Tuesday, 9 March 2010


Following on from my recent post mentioning Victor Frankl,  I heard a story on the radio today which I found deeply moving.  Commenting on the new Hero of the Holocaust medal, a British film maker mentioned a story told by the French wartime heroine Andree Peel.  She spoke of how, in the first concentration camp to which she was sent, she saw a nun choose to take the place of another woman, who was hysterical, in the line for the gas chambers.  The nun gave up her life willingly so that the other could live.  Peel, and those honoured today, along with many others, chose to stand up against tyranny.  Faced with the same choice, how many of us would really be brave enough to do likewise?

Saturday, 6 March 2010


Just to let you know that I can do my belt up two notches more than I could this time last week.  And all from just avoiding carbs. Result! And a great incentive to keep going.  Thanks to Fran for reminding me that what it says on the scales is not the only measure worth noticing.

Wednesday, 3 March 2010


The other day I was rooting around and I found the notebook I write memorable quotes in.  (I've been looking for it since we moved!)  Choice being such an important element of my new Quantum Level Recovery programme, I was struck by this wonderful quote from Victor Frankl, the noted psychiatrist and survivor of the Nazi death camps:

"We who lived in the concentration camps can remember the men who walked through the huts comforting others, giving away their last piece of bread.  They might have been few in number, but they offer sufficient proof that everything can be taken from a man but one thing: the last of the human freedoms - to choose one's attitude in any given set of circumstances, to choose one's own way."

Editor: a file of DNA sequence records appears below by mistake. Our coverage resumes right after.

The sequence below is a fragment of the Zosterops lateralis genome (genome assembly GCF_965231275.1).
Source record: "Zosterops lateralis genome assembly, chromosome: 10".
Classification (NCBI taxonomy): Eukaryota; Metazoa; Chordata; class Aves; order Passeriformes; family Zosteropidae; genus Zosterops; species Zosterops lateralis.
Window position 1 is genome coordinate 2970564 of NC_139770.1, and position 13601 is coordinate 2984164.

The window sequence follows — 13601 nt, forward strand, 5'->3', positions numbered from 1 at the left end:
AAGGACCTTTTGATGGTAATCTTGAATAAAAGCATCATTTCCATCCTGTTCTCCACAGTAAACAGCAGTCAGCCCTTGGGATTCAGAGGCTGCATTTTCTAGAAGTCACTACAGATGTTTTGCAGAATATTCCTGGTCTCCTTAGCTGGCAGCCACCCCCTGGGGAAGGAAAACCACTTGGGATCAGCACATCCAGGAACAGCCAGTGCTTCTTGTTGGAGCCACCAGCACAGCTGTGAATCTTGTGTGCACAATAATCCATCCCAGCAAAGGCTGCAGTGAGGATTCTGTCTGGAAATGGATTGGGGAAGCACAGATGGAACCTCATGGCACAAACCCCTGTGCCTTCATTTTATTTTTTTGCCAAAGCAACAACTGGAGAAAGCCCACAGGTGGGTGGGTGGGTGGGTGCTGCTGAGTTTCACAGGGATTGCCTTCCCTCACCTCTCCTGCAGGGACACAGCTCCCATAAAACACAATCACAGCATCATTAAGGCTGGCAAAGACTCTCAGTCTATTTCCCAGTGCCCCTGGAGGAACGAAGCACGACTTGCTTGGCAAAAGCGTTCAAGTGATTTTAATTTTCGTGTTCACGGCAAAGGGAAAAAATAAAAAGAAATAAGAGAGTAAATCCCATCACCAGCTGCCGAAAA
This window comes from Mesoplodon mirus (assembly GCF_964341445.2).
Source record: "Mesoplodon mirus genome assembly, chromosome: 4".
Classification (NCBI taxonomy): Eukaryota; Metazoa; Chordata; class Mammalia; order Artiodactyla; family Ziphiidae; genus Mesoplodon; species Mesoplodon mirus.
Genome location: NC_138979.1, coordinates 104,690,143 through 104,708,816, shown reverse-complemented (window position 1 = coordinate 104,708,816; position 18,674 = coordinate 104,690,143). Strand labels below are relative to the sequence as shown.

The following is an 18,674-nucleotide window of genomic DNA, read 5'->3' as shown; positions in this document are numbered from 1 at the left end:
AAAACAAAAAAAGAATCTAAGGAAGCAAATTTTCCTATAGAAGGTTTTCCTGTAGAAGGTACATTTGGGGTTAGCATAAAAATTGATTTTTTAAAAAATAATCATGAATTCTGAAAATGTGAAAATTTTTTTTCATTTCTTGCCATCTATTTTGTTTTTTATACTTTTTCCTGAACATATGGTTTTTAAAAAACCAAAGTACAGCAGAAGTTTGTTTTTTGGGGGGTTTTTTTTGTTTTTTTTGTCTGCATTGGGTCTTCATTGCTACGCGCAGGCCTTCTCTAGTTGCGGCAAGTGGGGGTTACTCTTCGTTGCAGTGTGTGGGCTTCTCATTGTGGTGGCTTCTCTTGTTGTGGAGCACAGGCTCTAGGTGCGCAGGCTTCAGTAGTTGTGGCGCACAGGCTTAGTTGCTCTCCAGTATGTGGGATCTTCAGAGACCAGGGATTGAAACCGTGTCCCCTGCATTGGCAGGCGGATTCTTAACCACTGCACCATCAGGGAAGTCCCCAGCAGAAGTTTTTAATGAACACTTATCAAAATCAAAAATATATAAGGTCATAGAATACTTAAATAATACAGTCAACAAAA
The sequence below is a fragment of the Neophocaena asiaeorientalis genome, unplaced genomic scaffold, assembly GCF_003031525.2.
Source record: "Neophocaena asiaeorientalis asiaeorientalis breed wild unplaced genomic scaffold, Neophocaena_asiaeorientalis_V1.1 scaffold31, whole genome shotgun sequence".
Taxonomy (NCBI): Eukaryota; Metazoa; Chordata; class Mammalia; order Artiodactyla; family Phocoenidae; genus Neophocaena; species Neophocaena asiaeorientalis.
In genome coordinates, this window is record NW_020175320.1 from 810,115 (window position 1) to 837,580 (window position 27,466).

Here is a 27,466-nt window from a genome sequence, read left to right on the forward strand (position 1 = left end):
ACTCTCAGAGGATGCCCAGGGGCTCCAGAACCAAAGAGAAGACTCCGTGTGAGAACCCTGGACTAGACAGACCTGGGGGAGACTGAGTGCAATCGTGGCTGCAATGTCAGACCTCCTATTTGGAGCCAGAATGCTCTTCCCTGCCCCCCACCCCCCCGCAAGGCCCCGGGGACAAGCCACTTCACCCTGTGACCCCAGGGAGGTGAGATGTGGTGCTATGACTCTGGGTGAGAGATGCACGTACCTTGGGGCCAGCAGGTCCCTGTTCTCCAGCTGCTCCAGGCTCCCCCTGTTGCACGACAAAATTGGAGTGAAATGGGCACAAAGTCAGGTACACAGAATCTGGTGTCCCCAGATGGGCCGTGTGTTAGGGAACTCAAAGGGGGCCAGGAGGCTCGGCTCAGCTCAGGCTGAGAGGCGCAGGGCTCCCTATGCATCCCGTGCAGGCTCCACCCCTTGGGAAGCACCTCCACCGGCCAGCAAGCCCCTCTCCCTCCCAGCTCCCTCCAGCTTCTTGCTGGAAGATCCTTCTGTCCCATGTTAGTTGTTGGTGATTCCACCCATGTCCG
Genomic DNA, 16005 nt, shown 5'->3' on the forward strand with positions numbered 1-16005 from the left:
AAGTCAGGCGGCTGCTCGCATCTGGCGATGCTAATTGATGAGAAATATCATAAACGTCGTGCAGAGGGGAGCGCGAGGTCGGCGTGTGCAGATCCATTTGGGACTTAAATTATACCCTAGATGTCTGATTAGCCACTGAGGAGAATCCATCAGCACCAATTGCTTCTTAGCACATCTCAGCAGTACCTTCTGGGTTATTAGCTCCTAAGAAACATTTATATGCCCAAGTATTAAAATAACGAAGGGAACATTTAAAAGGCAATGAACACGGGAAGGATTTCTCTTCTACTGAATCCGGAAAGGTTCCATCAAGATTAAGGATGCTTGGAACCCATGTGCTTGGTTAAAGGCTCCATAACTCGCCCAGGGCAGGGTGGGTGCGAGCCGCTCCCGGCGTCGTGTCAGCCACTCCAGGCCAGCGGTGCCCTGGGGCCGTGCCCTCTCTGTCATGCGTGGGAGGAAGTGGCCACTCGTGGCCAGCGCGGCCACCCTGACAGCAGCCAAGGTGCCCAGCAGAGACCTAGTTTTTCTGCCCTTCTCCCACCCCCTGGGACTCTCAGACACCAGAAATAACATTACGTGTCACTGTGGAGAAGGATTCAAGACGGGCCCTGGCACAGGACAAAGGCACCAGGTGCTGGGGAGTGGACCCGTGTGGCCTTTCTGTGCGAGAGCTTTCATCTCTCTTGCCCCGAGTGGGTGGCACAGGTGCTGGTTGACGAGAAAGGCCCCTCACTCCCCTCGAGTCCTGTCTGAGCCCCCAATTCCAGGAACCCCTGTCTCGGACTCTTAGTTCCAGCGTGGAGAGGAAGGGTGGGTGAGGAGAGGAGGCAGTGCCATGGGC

I'm not saying my situation is anything like what Frankl lived through.  But what this quote brings home to me is the importance of choosing how I react.  By making my own choice, I take my power back.  And that power feeds more positive choices.

Monday, 1 March 2010


I keep thinking about the Dalai Llama's story about catching mice.  I've probably mentioned it here before.  It goes that, as a child, he spent many months setting traps, trying to catch the mice that populated his quarters.  He caught none.  Eventually he concluded that the mice had decided to put the long-term pleasure of being alive over the short-term pleasure of eating the cheese.

The place I am in at the moment requires me to do exactly this.  I have to slow my life down enough not only to be aware of how I am thinking, but also sufficiently to examine every choice and decide whether it will serve my longer-term goals.  Every person who has ever been on a diet understands this.  But its not just about what I put in my mouth (though with the list of things I can't eat because my system can't handle them getting longer every minute, this is sure is an issue!).  I am trying to change how I think and behave. 

Living, and interacting with others, and with myself is a minute-by-minute process.  This is what I call 'Quantum Level Recovery'.  I am concentrating on taking life a step at a time, in really small steps.  How will I spend the next minute?  Somehow, this makes it manageable.